THE KURDISTAN REGION OF IRAQ
Kurdish issues tend to fall way down the international news agenda, and the greatest threats – and most stubborn resistance – have been the least talked about. 2021 saw Turkey’s cross-border attacks into the northern mountains of the Kurdistan Region of Iraq grow into a brutal war that most of the world has chosen to ignore.
This is the part of Iraq in which the PKK have their bases, but Turkey’s attacks are aimed at more than the PKK. Erdoğan has not hidden his plans for Turkish expansion. Turkey has had a permanent military presence in the region since 1997, and now they are building more military bases and constructing roads deep into the Iraqi interior. As in their occupations in Syria, they have deliberately destroyed the natural environment and driven away the local population.
The Kurdistan Democratic Party (KDP) has allied with Turkey to boost their own position. In doing so, they have become complicit in undermining the autonomy they spent decades fighting for. While other parties and individuals have warned that intra-Kurdish fighting will only benefit Turkey, the KDP has used their peshmerga to assist Turkey, hemming in the PKK, supplying the invading forces with vital information, and even taken part in direct confrontation.
Turkey’s first major attack this year was in Gare in February, where it seems that they hoped to kill PKK leaders but ended up killing Turkish hostages. The current attacks in the Metina, Zap and Avashin-Basyan regions began on 23 April. Again, the Turkish troops appear to have been surprised by the level of resistance they encountered, and the PKK report that Turkey has tried to undermine their resistance by using chemical gases to reach the guerrillas in their mountain tunnels. Although this is illegal, the Organisation for the Prohibition of Chemical Weapons has resisted all calls to investigate.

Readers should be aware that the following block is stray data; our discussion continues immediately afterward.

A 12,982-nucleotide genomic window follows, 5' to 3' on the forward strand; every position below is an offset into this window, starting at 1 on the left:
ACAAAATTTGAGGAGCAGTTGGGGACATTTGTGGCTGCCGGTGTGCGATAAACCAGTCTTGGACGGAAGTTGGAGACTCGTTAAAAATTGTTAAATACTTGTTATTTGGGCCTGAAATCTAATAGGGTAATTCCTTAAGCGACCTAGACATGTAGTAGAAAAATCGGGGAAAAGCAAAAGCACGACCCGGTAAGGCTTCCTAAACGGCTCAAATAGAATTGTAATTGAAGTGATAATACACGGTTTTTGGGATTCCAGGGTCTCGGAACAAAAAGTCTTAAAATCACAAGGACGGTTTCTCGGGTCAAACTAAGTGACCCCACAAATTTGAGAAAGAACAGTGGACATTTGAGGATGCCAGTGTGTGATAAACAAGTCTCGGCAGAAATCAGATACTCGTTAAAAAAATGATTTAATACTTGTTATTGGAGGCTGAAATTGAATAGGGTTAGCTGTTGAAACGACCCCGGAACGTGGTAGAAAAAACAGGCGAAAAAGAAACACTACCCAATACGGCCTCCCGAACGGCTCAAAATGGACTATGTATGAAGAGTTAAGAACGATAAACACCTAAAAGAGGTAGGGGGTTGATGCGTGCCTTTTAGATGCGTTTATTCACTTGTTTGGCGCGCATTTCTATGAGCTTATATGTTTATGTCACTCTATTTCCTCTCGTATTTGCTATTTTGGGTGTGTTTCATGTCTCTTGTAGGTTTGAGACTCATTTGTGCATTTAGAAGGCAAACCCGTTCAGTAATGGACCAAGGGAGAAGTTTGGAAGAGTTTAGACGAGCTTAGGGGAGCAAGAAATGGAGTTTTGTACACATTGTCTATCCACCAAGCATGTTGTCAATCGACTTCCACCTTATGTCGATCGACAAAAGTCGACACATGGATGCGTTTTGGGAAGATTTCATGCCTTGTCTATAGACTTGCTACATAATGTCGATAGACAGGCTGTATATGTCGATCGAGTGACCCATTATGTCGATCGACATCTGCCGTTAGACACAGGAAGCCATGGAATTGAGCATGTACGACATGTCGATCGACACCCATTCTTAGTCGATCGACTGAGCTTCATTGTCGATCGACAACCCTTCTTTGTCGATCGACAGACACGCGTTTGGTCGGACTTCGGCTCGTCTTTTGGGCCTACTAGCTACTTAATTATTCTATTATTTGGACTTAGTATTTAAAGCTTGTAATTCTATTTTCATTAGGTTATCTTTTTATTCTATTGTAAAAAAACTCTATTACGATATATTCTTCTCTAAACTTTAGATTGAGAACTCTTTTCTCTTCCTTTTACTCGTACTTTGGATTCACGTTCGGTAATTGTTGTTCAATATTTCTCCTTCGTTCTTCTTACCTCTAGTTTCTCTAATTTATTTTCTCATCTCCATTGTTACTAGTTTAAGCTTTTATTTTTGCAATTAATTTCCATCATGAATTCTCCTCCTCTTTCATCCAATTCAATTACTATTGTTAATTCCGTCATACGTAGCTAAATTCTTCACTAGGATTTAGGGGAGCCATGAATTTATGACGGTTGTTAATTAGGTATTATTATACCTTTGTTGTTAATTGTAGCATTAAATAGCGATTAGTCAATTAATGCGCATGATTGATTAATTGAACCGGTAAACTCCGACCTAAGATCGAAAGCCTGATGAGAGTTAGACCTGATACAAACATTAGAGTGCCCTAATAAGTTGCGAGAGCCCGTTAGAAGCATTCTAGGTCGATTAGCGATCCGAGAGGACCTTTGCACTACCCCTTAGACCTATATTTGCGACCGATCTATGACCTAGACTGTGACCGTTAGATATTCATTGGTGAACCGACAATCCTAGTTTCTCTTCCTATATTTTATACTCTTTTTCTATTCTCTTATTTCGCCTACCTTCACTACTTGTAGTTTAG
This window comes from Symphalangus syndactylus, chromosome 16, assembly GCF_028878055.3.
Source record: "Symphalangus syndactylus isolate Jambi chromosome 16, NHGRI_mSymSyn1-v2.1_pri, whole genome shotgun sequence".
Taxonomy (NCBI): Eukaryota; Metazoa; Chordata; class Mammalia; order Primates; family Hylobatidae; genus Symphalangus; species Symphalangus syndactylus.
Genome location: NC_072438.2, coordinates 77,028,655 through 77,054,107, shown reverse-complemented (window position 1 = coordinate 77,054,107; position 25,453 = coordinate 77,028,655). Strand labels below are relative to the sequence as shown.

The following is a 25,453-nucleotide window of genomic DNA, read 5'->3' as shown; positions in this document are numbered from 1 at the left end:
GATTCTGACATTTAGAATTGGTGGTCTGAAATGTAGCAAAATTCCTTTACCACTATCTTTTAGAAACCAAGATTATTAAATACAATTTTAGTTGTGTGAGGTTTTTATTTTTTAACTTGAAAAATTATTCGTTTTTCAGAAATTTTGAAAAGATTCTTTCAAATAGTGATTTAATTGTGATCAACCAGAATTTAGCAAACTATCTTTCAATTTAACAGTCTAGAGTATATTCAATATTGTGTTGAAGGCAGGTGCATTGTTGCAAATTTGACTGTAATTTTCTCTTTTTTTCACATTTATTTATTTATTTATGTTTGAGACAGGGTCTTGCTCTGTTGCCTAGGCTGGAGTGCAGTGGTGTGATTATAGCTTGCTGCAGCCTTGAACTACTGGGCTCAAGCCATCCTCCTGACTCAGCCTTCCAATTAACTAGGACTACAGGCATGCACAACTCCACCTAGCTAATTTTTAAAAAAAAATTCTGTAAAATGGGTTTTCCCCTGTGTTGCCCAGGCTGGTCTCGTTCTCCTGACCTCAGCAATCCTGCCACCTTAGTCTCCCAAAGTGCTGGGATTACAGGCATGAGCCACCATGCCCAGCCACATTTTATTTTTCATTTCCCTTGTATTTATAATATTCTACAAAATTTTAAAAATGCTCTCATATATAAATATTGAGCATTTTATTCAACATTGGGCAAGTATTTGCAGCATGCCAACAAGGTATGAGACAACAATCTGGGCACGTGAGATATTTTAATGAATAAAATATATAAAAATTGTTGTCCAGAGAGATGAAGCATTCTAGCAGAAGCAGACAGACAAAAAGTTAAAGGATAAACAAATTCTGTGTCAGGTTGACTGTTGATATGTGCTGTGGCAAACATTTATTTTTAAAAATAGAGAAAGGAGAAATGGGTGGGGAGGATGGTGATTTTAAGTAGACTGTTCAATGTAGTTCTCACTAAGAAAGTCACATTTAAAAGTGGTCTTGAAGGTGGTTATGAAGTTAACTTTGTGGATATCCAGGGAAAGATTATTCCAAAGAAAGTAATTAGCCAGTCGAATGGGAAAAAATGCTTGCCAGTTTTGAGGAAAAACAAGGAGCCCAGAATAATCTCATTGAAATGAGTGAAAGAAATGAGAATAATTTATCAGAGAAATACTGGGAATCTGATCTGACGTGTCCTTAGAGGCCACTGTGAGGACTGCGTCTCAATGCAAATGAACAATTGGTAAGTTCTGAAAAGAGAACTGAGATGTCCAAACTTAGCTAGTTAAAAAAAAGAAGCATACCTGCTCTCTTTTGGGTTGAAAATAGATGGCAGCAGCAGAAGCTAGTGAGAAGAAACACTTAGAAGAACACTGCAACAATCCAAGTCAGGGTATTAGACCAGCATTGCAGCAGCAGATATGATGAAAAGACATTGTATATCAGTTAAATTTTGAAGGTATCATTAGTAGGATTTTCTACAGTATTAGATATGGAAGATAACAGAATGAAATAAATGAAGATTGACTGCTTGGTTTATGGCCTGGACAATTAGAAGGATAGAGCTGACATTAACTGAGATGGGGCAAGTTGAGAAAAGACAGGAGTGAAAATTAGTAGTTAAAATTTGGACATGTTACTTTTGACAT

Problems in the Kurdistan Region of Iraq are not limited to cross border attacks by external forces. The number of would-be emigrants is evidence of the destruction of hope resulting from endemic corruption and increasing authoritarianism. While the authorities have not resorted to lethal violence, as they did against protests last December, activists and journalists face long detentions, and there are reports of torture and of convictions based on false confessions. Recent student protests were met with tear gas, rubber bullets, and water cannon.
The KDP’s main rival, the Patriotic Union of Kurdistan (PUK), has been riven by a leadership struggle between two cousins, which has weakened it and, it is claimed, brought it closer in outlook to the KDP.
This Autumn, the President of Belarus attempted to put pressure on the European Union by encouraging migrants to cross the border into Poland. The majority of the migrants he brought to Belarus for this purpose were Iraqi Kurds. Poland was quick to fortify the border and push back would-be immigrants, and several lost their lives in the damp cold of the border forests. Many have now been sent back to Iraq, often against their will.
More migrants from Kurdistan have been drowned attempting to cross the British Channel to reach the UK, and the Mediterranean to get to Greece.
Meanwhile ISIS attacks have become a growing problem. Sleeper cells have put down roots in the security cracks that have emerged where control is disputed between the Iraqi Federal Government and the Kurdistan Regional Government, and there have been accusations that resources intended for the fight against ISIS have been diverted to attack the PKK.
Despite all this, the business-friendly Kurdistan Regional Government continues to be supported by Western governments.
It is now over a year since the Autonomous Council of Şengal (Sinjar) made clear that they were not going to comply with an ‘agreement’ on their future that had been made without consulting them, and were not going to hand over control of the Yazidi homeland to the Iraqi army and KDP peshmerga that had failed to protect them from ISIS in 2014. Deadlines for their internal security forces to stand down have come and gone, and they are still there.
As independent Kurds, following Ocalan’s philosophy, the Yazidis have found themselves in Turkey’s firing line – though they have never posed any threat to Turkey. In August Turkish drones killed a Yazidi leader and destroyed a Yazidi hospital. Another Yazidi leader was killed in a targeted attack in December.
Please find part two here.